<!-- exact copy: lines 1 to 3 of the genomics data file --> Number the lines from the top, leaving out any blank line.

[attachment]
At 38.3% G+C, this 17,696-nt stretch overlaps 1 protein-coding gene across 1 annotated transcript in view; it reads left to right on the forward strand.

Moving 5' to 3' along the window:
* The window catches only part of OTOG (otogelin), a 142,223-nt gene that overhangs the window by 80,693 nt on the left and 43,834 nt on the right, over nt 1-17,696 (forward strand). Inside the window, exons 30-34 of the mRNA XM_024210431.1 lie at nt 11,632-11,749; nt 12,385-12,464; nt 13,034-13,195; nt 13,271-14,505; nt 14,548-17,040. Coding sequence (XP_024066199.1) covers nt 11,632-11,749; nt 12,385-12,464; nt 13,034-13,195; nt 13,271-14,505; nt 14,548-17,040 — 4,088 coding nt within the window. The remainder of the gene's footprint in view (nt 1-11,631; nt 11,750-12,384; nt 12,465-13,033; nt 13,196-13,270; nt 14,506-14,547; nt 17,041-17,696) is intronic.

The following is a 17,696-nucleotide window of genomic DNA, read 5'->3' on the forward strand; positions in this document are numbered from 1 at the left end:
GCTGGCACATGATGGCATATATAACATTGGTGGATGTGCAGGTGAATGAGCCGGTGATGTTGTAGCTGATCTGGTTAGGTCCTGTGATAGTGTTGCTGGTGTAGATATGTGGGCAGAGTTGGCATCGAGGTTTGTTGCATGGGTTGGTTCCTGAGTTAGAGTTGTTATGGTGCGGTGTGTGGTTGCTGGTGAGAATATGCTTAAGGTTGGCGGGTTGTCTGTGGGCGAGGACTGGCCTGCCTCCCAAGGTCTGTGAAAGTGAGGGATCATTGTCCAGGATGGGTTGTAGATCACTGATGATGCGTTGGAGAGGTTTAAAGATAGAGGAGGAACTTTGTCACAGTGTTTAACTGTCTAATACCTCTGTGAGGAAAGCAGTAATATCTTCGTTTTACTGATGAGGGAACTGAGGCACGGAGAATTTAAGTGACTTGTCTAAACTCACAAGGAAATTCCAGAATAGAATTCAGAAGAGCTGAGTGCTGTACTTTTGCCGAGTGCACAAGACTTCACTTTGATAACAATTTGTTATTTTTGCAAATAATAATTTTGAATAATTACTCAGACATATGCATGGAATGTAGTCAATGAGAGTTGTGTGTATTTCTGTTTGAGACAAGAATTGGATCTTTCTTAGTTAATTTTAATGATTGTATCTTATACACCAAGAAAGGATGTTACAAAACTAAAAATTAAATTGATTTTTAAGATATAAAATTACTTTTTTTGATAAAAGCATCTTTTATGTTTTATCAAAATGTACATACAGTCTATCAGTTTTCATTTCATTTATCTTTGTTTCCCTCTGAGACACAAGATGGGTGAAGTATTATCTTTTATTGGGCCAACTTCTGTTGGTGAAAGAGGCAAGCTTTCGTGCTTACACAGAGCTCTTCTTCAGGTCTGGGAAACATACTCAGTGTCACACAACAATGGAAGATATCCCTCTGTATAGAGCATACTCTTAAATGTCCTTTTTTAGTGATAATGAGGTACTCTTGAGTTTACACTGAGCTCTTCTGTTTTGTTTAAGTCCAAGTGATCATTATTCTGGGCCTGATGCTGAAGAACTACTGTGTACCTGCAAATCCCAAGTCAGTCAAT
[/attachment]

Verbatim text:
At 38.3% G+C, this 17,696-nt stretch overlaps 1 protein-coding gene across 1 annotated transcript in view; it reads left to right on the forward strand.

Moving 5' to 3' along the window:
* The window catches only part of OTOG (otogelin), a 142,223-nt gene that overhangs the window by 80,693 nt on the left and 43,834 nt on the right, over nt 1-17,696 (forward strand). Inside the window, exons 30-34 of the mRNA XM_024210431.1 lie at nt 11,632-11,749; nt 12,385-12,464; nt 13,034-13,195; nt 13,271-14,505; nt 14,548-17,040. Coding sequence (XP_024066199.1) covers nt 11,632-11,749; nt 12,385-12,464; nt 13,034-13,195; nt 13,271-14,505; nt 14,548-17,040 — 4,088 coding nt within the window. The remainder of the gene's footprint in view (nt 1-11,631; nt 11,750-12,384; nt 12,465-13,033; nt 13,196-13,270; nt 14,506-14,547; nt 17,041-17,696) is intronic.